2 kinds of public officer's duties

There are two kinds of duties exercised by public officers: the "duty owing to the public collectively" (the body politic), and the "duty owing to particular individuals, thus:
1. Of Duties to the Public. - The first of these classes embraces those officers whose duty is owing primarily to the public collectively --- to the body politic --- and not to any particular individual; who act for the public at large, and who are ordinarily paid out of the public treasury.

The officers whose duties fall wholly or partially within this class are numerous and the distinction will be readily recognized. Thus, the governor owes a duty to the public to see that the laws are properly executed, that fit and competent officials are appointed by him, that unworthy and ill-considered acts of the legislature do not receive his approval, but these, and many others of a like nature, are duties which he owes to the public at large and no one individual could single himself out and assert that they were duties owing to him alone. So, members of the legislature owe a duty to the public to pass only wise and proper laws, but no one person could pretend that the duty was owing to himself rather than to another. Highway commissioners owe a duty that they will be governed only by considerations of the public good in deciding upon the opening or closing of highways, but it is not a duty to any particular individual of the community.

These illustrations might be greatly extended, but it is believed that they are sufficient to define the general doctrine. (Vinzons-Chato v. Fortune Tobacco, G.R. No. 141309, December 23, 2008, citing Mechem, A Treatise on the Law of Public Offices and Officers, 1890, pp. 386-387)

2. Of Duties to Individuals. - The second class above referred to includes those who, while they owe to the public the general duty of a proper administration of their respective offices, yet become, by reason of their employment by a particular individual to do some act for him in an official capacity, under a special and particular obligation to him as an individual. They serve individuals chiefly and usually receive their compensation from fees paid by each individual who employs them.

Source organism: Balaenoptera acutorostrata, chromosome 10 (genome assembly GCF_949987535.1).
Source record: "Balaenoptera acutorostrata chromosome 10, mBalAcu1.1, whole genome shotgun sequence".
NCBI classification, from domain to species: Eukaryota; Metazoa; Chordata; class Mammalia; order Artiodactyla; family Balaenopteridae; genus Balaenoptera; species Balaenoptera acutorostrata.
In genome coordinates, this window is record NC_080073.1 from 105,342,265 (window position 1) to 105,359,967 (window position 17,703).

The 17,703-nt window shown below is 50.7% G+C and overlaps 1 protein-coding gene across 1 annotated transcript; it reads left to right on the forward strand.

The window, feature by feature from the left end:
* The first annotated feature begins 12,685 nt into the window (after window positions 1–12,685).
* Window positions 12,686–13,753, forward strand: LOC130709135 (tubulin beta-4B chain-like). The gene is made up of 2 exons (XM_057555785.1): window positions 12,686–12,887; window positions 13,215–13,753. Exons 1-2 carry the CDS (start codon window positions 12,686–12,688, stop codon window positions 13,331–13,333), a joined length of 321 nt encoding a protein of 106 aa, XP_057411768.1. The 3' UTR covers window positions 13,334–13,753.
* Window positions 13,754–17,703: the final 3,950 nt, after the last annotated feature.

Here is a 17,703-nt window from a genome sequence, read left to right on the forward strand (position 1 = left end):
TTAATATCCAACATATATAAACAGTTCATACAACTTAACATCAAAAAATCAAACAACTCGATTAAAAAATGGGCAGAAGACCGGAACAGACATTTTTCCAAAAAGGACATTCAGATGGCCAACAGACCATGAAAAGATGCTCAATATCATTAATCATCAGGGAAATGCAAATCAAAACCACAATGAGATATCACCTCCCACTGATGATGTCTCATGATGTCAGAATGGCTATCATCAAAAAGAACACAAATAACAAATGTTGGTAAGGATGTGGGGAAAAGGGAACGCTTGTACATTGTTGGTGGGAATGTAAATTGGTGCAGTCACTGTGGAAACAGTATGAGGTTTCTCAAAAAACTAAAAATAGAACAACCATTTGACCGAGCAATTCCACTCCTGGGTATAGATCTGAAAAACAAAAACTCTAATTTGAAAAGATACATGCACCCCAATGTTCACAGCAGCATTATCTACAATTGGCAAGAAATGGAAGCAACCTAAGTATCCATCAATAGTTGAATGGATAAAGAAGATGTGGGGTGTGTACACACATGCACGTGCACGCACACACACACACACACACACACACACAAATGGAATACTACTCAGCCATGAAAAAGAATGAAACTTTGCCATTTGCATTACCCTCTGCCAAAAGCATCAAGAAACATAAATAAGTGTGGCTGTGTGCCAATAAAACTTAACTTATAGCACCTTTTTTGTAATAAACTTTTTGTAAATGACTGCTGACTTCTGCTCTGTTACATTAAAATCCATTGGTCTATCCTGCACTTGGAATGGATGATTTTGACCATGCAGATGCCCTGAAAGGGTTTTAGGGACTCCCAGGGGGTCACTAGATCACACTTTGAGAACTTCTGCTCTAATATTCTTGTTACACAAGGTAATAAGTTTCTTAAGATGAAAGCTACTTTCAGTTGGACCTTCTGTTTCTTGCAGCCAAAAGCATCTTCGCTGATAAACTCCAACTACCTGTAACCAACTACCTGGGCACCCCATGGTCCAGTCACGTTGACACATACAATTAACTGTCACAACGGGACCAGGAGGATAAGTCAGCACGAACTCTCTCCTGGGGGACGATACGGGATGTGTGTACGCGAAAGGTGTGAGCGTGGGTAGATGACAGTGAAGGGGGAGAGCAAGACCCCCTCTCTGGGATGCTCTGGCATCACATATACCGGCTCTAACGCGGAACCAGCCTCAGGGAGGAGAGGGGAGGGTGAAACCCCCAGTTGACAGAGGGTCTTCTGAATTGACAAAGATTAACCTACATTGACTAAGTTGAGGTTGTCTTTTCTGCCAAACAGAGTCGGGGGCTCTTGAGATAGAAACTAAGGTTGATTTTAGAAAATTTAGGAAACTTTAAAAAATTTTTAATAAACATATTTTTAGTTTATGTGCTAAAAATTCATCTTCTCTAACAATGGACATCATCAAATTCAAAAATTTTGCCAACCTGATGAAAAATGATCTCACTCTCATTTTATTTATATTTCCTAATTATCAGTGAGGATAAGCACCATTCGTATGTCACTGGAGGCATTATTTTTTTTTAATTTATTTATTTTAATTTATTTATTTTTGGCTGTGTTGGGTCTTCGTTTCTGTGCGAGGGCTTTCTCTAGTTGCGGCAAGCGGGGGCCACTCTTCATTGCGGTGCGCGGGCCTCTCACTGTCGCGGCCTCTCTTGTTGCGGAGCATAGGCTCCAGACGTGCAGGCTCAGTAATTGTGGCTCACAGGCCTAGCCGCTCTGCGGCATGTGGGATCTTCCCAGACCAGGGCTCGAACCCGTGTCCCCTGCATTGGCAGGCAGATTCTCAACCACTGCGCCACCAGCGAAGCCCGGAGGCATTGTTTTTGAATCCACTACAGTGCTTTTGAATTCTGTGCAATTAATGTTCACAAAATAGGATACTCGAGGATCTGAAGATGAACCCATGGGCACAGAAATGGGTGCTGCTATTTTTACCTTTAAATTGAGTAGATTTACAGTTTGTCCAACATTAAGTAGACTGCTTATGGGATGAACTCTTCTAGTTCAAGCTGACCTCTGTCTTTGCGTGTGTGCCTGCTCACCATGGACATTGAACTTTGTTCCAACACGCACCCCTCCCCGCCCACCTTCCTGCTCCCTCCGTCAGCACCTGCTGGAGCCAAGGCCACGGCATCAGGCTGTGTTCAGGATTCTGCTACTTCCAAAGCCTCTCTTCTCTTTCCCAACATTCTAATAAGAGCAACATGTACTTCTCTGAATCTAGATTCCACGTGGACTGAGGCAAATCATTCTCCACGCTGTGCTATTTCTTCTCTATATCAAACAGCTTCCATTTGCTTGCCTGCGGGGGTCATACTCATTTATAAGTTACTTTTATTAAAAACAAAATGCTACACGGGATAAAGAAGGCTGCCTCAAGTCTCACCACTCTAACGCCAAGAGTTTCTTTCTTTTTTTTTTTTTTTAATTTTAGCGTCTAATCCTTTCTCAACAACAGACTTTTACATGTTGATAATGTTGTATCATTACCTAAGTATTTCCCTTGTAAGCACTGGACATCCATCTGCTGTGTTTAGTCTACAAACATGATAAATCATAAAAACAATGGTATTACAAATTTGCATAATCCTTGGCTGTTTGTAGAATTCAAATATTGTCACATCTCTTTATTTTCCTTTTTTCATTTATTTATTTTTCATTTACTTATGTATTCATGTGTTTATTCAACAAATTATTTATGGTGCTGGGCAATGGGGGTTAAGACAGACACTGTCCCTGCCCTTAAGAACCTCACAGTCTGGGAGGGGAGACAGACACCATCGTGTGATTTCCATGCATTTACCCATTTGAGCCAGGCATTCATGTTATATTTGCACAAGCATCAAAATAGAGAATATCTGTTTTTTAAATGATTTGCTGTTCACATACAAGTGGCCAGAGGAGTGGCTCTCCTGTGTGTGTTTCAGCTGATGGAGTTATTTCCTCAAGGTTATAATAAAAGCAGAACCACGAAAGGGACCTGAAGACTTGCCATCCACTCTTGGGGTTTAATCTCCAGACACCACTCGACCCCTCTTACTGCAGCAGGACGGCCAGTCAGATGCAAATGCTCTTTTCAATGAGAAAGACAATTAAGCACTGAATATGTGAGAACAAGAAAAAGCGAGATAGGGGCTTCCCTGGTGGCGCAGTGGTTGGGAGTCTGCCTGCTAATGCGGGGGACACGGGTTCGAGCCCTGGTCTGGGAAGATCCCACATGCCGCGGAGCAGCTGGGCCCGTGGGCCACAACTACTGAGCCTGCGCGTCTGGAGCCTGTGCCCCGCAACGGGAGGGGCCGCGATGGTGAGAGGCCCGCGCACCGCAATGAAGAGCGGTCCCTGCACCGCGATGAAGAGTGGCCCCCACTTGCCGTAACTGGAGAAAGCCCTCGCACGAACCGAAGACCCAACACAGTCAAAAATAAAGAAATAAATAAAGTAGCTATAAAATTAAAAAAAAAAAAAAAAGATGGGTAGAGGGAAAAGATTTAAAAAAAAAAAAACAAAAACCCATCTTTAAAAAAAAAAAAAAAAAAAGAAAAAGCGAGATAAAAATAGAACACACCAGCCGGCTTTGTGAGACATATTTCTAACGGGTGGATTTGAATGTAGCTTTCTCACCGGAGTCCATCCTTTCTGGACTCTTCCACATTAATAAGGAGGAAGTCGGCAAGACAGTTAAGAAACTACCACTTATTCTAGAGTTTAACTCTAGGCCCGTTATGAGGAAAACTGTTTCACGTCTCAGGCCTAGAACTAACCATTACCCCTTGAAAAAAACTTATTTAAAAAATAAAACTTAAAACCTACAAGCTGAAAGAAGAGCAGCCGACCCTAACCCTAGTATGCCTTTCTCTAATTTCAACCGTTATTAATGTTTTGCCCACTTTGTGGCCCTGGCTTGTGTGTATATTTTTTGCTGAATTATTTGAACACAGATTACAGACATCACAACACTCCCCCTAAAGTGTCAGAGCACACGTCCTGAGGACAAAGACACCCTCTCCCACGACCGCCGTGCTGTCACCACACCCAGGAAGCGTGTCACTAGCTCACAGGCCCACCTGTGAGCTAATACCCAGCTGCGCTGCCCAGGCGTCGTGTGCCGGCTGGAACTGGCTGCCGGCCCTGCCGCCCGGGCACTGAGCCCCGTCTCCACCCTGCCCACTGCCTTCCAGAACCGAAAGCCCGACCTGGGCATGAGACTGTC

A sheriff or constable in serving civil process for a private suitor, a recorder of deeds in recording the deed or mortgage of an individual, a clerk of court in entering up a private judgment, a notary public in protesting negotiable paper, an inspector of elections in passing upon the qualifications of an elector, each owes a general duty of official good conduct to the public, but he is also under a special duty to the particular individual concerned which gives the latter a peculiar interest in his due performance.(Vinzons-Chato v. Fortune Tobacco, G.R. No. 141309, December 23, 2008, citing Mechem, A Treatise on the Law of Public Offices and Officers, 1890, pp. 386-387)

In determining whether a public officer is liable for an improper performance or non-performance of a duty, it must first be determined which of the two classes of duties is involved. For, indeed, as the eminent Floyd R. Mechem instructs, "[t]he liability of a public officer to an individual or the public is based upon and is co-extensive with his duty to the individual or the public. If to the one or the other he owes no duty, to that one he can incur no liability."